Thursday, January 12, 2006

Tiny Crystals, Big Benefits

Even as we read and hear of Iran breaking the seals on its nuclear program and we hear more yammering of the need to drill for oil in the Arctic, there are those who are working to make this earth a more peaceful and prosperous place.

There is little doubt in my mind that an international effort to bring about nanobased solar technologies which would bring the benefits of affordable, sustainable energy supplies is certainly within our technological grasp and abilities.

The question is not so much when,

But why not right now?

Here is another announcement which supports that belief.

Tiny Crystals Promise Big Benefits for Solar Technologies
January 6, 2006

Los Alamos, New Mexico

Los Alamos National Laboratory scientists have discovered that a phenomenon called carrier multiplication, in which semiconductor nanocrystals respond to photons by producing multiple electrons, is applicable to a broader array of materials than previously thought.

The discovery increases the potential for the use of nanoscrystals as solar cell materials to produce higher electrical outputs than current solar cells.

In papers published recently in the journals Nature Physics and Applied Physics Letters, the scientists demonstrate that carrier multiplication is not unique to lead selenide nanocrystals, but also occurs with very high efficiency in nanocrystals of other compositions, such as cadmium selenide.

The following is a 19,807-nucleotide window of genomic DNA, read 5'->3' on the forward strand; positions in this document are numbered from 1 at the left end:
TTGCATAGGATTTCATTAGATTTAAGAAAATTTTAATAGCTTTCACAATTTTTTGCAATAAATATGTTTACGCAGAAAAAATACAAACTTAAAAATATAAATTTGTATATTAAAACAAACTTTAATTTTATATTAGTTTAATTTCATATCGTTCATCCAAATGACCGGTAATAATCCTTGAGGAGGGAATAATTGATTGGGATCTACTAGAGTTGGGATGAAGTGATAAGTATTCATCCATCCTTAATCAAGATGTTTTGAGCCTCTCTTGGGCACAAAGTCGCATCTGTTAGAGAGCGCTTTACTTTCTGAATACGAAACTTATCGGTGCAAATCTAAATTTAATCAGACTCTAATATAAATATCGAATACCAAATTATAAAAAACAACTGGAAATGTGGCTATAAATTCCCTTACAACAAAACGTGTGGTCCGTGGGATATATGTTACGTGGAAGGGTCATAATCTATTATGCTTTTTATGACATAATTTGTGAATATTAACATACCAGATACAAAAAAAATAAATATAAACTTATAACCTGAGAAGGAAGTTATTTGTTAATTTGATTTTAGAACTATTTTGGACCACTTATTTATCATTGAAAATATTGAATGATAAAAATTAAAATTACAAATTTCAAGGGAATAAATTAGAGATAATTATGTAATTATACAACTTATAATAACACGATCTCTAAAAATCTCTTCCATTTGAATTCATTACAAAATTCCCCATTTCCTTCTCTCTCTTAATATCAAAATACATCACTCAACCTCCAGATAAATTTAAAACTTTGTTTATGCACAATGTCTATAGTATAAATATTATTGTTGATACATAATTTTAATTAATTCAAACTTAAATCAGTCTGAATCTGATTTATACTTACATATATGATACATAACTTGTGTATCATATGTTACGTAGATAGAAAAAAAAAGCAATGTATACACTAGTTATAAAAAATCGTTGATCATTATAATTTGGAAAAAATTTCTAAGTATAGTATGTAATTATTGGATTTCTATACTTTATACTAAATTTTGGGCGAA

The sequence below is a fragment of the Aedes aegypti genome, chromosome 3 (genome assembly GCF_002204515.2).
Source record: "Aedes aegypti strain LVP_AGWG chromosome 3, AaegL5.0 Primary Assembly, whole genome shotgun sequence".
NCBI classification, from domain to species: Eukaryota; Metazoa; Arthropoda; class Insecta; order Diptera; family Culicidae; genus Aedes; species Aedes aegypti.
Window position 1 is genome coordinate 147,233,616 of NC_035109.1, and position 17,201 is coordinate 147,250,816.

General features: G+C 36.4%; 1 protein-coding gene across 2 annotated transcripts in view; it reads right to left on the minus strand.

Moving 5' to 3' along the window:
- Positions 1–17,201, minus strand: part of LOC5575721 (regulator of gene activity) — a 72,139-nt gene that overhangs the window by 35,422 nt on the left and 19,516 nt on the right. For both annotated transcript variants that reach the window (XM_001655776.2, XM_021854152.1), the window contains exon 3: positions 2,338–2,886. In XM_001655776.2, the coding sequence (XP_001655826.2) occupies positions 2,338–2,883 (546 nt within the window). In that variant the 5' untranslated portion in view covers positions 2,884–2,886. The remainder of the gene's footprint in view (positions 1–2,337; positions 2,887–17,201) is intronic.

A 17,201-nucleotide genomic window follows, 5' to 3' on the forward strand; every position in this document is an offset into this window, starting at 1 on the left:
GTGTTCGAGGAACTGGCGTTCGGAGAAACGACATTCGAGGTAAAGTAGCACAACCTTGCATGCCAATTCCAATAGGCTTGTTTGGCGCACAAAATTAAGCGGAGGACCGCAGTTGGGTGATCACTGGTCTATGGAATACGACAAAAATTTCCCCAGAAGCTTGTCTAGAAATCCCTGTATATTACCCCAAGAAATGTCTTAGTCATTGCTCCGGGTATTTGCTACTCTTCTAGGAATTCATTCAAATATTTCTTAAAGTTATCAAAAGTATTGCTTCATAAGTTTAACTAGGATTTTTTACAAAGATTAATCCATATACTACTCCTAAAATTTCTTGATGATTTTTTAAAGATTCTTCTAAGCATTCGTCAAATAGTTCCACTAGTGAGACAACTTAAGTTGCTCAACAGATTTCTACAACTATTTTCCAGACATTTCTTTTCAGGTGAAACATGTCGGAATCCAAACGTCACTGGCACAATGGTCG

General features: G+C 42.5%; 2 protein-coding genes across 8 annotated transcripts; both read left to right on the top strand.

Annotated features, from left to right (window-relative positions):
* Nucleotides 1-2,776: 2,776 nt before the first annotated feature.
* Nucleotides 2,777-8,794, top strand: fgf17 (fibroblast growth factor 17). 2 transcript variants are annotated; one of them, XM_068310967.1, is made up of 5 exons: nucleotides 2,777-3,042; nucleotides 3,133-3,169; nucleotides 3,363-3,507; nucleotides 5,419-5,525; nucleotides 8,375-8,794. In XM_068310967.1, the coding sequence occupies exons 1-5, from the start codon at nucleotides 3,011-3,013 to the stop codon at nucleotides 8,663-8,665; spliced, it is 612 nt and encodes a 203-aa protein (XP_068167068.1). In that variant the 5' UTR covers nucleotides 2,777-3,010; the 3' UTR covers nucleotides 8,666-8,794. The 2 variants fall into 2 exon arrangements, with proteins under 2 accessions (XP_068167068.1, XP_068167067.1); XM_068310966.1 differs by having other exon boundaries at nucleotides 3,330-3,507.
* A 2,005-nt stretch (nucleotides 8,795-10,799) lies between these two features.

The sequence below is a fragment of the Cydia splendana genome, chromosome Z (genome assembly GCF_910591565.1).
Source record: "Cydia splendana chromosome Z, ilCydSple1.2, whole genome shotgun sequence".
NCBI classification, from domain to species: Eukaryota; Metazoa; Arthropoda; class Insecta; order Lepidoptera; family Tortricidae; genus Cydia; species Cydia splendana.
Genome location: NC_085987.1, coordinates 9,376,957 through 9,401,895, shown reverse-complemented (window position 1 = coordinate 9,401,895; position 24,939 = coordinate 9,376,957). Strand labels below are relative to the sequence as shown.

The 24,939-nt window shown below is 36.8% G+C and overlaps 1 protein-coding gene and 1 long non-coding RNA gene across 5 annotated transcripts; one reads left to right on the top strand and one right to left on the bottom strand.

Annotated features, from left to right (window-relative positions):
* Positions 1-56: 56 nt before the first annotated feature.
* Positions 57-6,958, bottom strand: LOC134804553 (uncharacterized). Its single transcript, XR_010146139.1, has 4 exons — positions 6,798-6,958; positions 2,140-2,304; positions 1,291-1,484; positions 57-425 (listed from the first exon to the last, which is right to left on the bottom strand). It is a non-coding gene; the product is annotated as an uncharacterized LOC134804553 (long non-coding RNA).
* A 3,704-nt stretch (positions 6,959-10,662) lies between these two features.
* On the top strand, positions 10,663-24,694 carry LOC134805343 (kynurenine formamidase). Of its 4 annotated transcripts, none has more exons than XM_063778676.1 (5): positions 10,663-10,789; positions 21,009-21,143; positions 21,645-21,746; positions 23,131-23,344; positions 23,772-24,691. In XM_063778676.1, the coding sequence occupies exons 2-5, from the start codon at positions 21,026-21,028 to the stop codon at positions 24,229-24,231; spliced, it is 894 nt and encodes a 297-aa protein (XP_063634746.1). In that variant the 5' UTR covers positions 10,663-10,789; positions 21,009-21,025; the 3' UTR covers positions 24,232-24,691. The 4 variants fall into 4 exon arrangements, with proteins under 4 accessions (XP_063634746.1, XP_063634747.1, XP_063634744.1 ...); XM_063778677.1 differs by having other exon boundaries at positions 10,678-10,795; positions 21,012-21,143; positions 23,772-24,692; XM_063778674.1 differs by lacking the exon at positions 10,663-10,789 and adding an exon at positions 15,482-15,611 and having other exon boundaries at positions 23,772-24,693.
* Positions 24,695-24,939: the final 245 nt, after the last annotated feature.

The Los Alamos findings point toward practical photovoltaic technologies that may utilize such traditional solar cell materials as cadmium telluride, which is very similar to cadmium selenide.

Other interesting opportunities may also be associated with the use of carrier multiplication in solar-fuel technologies and specifically, the production of hydrogen by photocatalytic water splitting. The latter process requires four electrons per water molecule and its efficiency can be dramatically enhanced if these multiple electrons can be produced via a single-photon absorption event."

The last paragraph is particularly interesting,

and encouraging.

If we, as a civilization, are going to survive.

We must begin to move towards a hydrogen based economy.

And that hydrogen must be made from

very cheap windpower,

very cheap solar power,

through biological means,

or through direct heliohydrogen processes.

This announcement provides another key to the latter.

Carrier multiplication may be the answer to

the production of hydrogen by photocatalytic water splitting.

On this planet, we spend about a trillion dollars a year on Arms.

If we spend more on Peace.

We might get it.


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